The description which has been given of this fear shows, that it naturally tends to lead men to deviate from the path of duty, and in that sense is ensnaring. But Solomon appears to mean more than this, and suggests that the fear of man imperceptibly leads those who indulge it, where they did not intend to go, and plunges them into evils which they did not foresee. That it has such an ensnaring influence will apppear, if we consider,

1. That it leads men into such sins as they never expected to commit. When any begin to give way to the fear of man, they generally mean to give way to it only in the present instance, and under what they deem a present necessity. They do not mean to make a practice of yielding to such unmanly motives. They would despise themselves, if they realized that this would be their common conduct. It is, therefore, only in extreme cases, that they mean to suffer themselves to be diverted from duty, by the fear of man.

But here lies the snare,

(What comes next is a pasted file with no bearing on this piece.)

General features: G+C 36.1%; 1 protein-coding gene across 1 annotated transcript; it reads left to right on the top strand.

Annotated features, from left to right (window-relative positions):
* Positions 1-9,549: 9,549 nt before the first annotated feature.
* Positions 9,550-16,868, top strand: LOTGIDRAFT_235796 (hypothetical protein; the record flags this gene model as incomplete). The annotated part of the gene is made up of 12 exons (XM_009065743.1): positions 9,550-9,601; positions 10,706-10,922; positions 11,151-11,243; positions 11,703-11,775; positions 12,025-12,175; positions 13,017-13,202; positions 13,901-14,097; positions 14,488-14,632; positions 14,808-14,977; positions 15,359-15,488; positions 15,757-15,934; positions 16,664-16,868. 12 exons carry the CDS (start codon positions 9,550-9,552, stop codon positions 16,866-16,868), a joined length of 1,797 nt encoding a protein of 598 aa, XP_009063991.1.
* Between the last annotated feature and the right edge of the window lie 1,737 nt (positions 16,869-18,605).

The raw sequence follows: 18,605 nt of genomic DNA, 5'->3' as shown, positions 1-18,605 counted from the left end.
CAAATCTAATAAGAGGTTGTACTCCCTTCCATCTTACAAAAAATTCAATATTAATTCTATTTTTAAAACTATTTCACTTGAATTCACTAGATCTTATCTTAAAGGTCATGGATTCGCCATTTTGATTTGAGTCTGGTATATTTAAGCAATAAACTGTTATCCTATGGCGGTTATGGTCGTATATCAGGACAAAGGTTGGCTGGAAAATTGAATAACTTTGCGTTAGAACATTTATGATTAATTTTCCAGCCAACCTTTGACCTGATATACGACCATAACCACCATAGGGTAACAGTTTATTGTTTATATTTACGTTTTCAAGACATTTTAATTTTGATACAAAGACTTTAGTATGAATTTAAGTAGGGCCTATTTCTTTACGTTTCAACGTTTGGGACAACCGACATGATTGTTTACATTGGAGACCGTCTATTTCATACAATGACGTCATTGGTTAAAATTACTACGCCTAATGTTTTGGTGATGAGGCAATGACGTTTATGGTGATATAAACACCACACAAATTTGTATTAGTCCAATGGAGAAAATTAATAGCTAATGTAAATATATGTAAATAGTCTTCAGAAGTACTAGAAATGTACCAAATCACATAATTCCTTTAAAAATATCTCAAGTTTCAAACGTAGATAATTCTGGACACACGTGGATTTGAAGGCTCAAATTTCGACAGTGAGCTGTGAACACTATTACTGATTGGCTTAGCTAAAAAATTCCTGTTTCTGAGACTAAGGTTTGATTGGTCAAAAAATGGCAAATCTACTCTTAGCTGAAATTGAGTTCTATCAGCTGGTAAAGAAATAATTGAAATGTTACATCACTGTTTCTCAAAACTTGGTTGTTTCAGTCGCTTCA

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for when they have once given way to the fear of man, they find themselves still under the influence of the same bias, and still more constrained to act agreeably to it. They first neglect some small duty through the fear of man. This leads them to neglect another, and another of more importance. From the same motive, they begin to commit what they imagine is a smaller sin ; and then another and another, until they are holden by the cords of their iniquities. For, they soon find that the more they yield to their fellow-mortals, the more they will endeavor to awe them into compliance. And the further they go, the harder it is to retreat and throw off the fear of man, which compels them to follow the multitude to do evil. There is no doubt but thousands, in youth and in riper years, have been, in this way, led into natural and moral evils which they once would have trembled to think of. But though they are not always thus gradually led into atrocious wickedness; yet they are very often led to perpetrate deeds that they never expected to be guilty of. Aaron was a friend to God. He loved him with supreme affection. He abhorred idolatry. And no doubt while he saw the greatness, the goodness, the sovereignty, and justice of God in the wonders he wrought in Egypt, he had no thought that he should ever be guilty of bowing down to a dumb idol ; nor did he once anticipate, while he heard the ten commandments proclaimed with divine authority and solemnity from mount Sinai, that he should violate the